• G06K9/00369Recognition of whole body, e.g. static pedestrian or occupant recognition
    • HELECTRICITY
    • H05ELECTRIC TECHNIQUES NOT OTHERWISE PROVIDED FOR
    • H05BELECTRIC HEATING; ELECTRIC LIGHTING NOT OTHERWISE PROVIDED FOR
    • H05B37/00Circuit arrangements for electric light sources in general
    • H05B37/02Controlling
    • HELECTRICITY
    • H05ELECTRIC TECHNIQUES NOT OTHERWISE PROVIDED FOR
    • H05BELECTRIC HEATING; ELECTRIC LIGHTING NOT OTHERWISE PROVIDED FOR
    • H05B37/00Circuit arrangements for electric light sources in general
    • H05B37/02Controlling
    • H05B37/0209Controlling the instant of the ignition or of the extinction
    • H05B37/0227Controlling the instant of the ignition or of the extinction by detection only of parameters other than ambient light, e.g. by sound detectors, by passive infra-red detectors
    • HELECTRICITY
    • H05ELECTRIC TECHNIQUES NOT OTHERWISE PROVIDED FOR
    • H05BELECTRIC HEATING; ELECTRIC LIGHTING NOT OTHERWISE PROVIDED FOR
    • H05B37/00Circuit arrangements for electric light sources in general
    • H05B37/02Controlling
    • H05B37/0209Controlling the instant of the ignition or of the extinction
    • H05B37/0227Controlling the instant of the ignition or of the extinction by detection only of parameters other than ambient light, e.g. by sound detectors, by passive infra-red detectors
    • H05B37/0236Controlling the instant of the ignition or of the extinction by detection only of parameters other than ambient light, e.g. by sound detectors, by passive infra-red detectors by detection of audible sound
    • HELECTRICITY
    • H05ELECTRIC TECHNIQUES NOT OTHERWISE PROVIDED FOR
    • H05BELECTRIC HEATING; ELECTRIC LIGHTING NOT OTHERWISE PROVIDED FOR
    • H05B37/00Circuit arrangements for electric light sources in general
    • H05B37/02Controlling
    • H05B37/029Controlling a plurality of lamps following a preassigned sequence, e.g. theater lights, diapositive projector

Abstract

A method for controlling an object space having an associated object environment includes the steps of, defining a target set of coordinates in the object space, recognizing the presence of a predetermined object in the object space, and determining a coordinate location of the recognized predetermined object in the object space. The method further includes determining the spatial relationship between the recognized predetermined object and the target set of coordinates, comparing the spatial relationship with predetermined spatial relationship criteria, and if the determined spatial relationship criteria falls within the predetermined spatial relationship criteria, modifying the object space environment.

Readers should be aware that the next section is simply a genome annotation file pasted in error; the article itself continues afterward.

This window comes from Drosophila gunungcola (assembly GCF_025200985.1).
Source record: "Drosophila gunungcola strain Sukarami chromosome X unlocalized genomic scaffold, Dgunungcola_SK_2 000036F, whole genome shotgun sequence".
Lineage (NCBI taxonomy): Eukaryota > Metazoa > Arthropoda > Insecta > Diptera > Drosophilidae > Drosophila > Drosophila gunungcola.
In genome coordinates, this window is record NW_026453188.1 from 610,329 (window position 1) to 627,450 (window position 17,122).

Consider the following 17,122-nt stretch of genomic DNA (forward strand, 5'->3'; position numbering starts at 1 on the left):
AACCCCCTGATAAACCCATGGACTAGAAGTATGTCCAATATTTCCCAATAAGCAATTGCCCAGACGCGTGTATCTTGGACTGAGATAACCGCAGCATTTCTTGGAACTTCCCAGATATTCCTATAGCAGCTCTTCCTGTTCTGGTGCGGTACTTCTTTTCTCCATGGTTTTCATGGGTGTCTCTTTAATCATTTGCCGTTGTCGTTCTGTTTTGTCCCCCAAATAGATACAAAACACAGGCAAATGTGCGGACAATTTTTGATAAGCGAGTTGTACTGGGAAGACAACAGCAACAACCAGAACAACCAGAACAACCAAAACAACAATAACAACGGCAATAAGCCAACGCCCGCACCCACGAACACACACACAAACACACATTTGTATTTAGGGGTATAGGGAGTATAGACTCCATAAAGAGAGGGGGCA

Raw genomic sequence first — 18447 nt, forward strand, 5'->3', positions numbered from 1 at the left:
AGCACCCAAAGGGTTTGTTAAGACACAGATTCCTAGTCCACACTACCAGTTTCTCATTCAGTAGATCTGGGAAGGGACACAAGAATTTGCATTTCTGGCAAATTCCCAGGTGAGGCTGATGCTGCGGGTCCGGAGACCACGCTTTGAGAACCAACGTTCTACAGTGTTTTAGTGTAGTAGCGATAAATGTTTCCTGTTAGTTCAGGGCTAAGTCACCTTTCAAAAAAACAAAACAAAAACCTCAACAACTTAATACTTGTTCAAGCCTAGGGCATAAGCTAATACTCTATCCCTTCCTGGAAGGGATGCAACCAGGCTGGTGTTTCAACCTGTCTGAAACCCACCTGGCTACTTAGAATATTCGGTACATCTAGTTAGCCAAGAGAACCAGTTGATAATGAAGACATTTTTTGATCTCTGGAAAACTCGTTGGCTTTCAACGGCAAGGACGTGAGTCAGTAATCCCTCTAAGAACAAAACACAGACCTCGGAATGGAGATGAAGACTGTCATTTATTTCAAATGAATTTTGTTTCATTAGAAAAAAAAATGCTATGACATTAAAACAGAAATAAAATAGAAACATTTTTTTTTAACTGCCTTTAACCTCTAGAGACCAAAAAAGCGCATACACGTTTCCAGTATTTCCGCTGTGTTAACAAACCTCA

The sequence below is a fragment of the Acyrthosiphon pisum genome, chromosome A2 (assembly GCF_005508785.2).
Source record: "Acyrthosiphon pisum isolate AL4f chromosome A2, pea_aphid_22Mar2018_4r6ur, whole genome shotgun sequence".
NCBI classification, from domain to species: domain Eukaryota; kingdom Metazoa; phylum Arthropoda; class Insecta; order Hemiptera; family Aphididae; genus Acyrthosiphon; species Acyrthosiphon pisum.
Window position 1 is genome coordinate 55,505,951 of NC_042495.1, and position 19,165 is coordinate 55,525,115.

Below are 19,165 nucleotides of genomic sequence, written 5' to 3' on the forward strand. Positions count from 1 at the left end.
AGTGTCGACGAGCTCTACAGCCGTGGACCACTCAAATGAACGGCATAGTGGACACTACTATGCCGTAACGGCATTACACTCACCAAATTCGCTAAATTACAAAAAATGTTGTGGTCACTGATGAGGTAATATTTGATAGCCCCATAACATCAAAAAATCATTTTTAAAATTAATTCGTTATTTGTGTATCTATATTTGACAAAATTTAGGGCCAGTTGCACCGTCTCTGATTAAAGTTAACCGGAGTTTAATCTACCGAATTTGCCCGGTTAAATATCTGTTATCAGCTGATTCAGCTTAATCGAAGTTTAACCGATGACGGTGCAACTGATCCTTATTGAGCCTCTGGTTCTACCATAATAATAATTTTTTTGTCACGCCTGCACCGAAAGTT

Description

CROSS-REFERENCE TO RELATED APPLICATIONS

This application claims priority of U.S. Provisional Application No. 61/324,443, filed Apr. 15, 2010, and entitled VISION-2-VISION CONTROL SYSTEM, the specification of which is incorporated herein.

TECHNICAL FIELD

Embodiments of the invention are related in general to controlling output devices within an entertainment environment, and more particularly to controlling output devices based upon the detection of objects in the entertainment environment.

BACKGROUND

Modern stage lighting is a flexible tool in the production of theatre, dance, opera and other performance arts. Several different types of stage lighting instruments are used in the pursuit of the various principles or goals of lighting. Stage lighting has grown considerably in recent years partially due to improved technical equipment. Lighting control tools allow a user to change the quality of the lighting. Historically, this has been done by the use of intensity control. Technological advancements have made intensity control relatively simple—solid state dimmers are controlled by one or more lighting controllers. Controllers are commonly lighting consoles designed for sophisticated control over very large numbers of dimmers or luminaires, but may be simpler devices which play back stored sequences of lighting states with minimal user interfaces. Consoles are also referred to as lighting desks or light-boards. For larger shows or installations, multiple consoles are often used together and in some cases lighting controllers are combined or coordinated with controllers for sound, automated scenery, pyrotechnics and other effects to provide total automation of the entire show. DMX512 is the control protocol most prevalent in the industry. Newer control protocols include RDM (remote device management) which adds management and status feedback capabilities to devices which use it while maintaining compatibility with DMX512, ArtNet which is an implementation of DMX over Ethernet, and Architecture for Control Networks (ACN) which is a fully featured multiple controller networking protocol. These allow the possibility of feedback of position, state or fault conditions from units, whilst allowing much more detailed control of them.